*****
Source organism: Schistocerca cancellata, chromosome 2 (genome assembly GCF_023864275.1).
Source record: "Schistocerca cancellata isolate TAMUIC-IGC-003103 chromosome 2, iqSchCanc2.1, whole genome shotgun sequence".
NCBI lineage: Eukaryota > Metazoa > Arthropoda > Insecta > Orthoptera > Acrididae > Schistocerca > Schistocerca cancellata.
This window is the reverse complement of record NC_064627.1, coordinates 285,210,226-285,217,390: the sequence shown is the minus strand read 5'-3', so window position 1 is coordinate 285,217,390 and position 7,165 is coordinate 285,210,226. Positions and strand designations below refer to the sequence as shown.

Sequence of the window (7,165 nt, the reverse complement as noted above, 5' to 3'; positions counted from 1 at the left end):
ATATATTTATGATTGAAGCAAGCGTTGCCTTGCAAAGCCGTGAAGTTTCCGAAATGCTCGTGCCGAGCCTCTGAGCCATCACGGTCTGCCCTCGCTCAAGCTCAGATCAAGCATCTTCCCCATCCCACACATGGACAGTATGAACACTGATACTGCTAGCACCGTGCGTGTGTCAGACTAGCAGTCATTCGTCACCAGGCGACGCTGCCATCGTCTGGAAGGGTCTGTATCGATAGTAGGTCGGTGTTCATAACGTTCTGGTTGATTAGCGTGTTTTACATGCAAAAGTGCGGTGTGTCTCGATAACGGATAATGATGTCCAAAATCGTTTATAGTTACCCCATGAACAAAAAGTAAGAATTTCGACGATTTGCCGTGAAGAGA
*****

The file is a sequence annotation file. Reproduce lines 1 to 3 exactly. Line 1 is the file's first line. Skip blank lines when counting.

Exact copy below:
Source organism: Schistocerca cancellata, chromosome 2 (genome assembly GCF_023864275.1).
Source record: "Schistocerca cancellata isolate TAMUIC-IGC-003103 chromosome 2, iqSchCanc2.1, whole genome shotgun sequence".
NCBI lineage: Eukaryota > Metazoa > Arthropoda > Insecta > Orthoptera > Acrididae > Schistocerca > Schistocerca cancellata.